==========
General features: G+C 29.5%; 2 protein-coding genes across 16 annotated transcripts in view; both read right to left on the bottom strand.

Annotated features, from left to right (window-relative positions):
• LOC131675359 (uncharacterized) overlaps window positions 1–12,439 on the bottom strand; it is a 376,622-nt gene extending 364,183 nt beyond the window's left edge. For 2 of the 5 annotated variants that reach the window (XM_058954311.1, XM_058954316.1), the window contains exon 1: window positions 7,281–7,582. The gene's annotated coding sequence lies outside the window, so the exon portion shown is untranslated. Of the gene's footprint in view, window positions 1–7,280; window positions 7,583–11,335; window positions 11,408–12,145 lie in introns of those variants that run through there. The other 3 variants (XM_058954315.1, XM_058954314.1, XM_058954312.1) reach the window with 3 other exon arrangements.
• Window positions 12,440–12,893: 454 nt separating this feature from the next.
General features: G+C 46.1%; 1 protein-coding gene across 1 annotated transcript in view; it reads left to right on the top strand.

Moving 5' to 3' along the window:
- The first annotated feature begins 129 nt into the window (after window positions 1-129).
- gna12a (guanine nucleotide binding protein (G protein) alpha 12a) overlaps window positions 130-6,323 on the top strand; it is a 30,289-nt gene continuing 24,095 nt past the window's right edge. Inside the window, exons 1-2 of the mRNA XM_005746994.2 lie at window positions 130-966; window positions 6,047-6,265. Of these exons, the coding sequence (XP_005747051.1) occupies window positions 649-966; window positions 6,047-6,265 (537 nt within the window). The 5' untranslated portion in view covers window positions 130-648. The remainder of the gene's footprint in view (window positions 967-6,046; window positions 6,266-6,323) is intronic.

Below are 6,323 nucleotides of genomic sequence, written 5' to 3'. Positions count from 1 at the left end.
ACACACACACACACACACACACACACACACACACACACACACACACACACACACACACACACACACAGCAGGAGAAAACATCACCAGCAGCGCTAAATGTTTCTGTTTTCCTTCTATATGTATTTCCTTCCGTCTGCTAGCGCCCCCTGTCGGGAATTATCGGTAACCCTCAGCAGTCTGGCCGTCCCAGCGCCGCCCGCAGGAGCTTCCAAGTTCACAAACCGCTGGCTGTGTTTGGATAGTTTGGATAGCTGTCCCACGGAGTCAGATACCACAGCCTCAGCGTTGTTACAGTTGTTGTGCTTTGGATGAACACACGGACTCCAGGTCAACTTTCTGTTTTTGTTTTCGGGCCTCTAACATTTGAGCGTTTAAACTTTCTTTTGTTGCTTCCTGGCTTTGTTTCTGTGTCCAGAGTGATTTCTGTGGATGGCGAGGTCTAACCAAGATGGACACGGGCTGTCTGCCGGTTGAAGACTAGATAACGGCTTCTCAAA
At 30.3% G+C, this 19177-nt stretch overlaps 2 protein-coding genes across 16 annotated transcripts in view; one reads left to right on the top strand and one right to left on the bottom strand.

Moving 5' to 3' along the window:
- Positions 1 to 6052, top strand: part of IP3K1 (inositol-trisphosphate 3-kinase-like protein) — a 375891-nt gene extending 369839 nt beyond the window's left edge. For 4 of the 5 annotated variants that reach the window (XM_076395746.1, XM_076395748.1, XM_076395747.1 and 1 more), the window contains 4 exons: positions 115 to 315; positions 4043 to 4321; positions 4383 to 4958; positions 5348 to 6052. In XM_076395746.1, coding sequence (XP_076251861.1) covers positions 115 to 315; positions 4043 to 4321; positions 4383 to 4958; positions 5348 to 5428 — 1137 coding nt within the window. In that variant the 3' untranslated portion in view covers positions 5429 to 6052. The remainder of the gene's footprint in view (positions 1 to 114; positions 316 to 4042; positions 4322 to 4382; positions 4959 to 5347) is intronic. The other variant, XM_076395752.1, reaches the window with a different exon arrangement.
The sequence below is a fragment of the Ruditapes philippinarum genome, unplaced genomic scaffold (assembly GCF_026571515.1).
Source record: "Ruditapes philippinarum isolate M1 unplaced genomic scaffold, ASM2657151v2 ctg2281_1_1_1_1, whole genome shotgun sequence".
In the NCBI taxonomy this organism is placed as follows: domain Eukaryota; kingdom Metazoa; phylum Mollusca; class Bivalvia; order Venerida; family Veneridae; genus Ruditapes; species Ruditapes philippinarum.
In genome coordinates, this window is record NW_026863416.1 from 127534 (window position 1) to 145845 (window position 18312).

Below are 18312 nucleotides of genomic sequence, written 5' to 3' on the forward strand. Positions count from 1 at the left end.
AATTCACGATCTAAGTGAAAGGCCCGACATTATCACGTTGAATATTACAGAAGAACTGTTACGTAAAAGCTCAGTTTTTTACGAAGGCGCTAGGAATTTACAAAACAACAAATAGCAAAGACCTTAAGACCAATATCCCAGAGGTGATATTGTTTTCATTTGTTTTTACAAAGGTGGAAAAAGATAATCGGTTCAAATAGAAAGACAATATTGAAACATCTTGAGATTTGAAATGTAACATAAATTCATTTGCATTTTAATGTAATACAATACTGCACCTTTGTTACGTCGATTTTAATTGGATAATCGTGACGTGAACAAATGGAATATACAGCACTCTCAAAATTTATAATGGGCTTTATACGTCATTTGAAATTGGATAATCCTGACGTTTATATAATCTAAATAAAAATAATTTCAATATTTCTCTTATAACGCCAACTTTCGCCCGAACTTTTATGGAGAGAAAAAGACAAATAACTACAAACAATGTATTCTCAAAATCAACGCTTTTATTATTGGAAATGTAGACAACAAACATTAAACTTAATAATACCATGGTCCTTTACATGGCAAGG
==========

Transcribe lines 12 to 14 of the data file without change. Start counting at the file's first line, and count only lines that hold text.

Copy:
Moving 5' to 3' along the window:
- Positions 1 to 6052, top strand: part of IP3K1 (inositol-trisphosphate 3-kinase-like protein) — a 375891-nt gene extending 369839 nt beyond the window's left edge. For 4 of the 5 annotated variants that reach the window (XM_076395746.1, XM_076395748.1, XM_076395747.1 and 1 more), the window contains 4 exons: positions 115 to 315; positions 4043 to 4321; positions 4383 to 4958; positions 5348 to 6052. In XM_076395746.1, coding sequence (XP_076251861.1) covers positions 115 to 315; positions 4043 to 4321; positions 4383 to 4958; positions 5348 to 5428 — 1137 coding nt within the window. In that variant the 3' untranslated portion in view covers positions 5429 to 6052. The remainder of the gene's footprint in view (positions 1 to 114; positions 316 to 4042; positions 4322 to 4382; positions 4959 to 5347) is intronic. The other variant, XM_076395752.1, reaches the window with a different exon arrangement.
The sequence below is a fragment of the Ruditapes philippinarum genome, unplaced genomic scaffold (assembly GCF_026571515.1).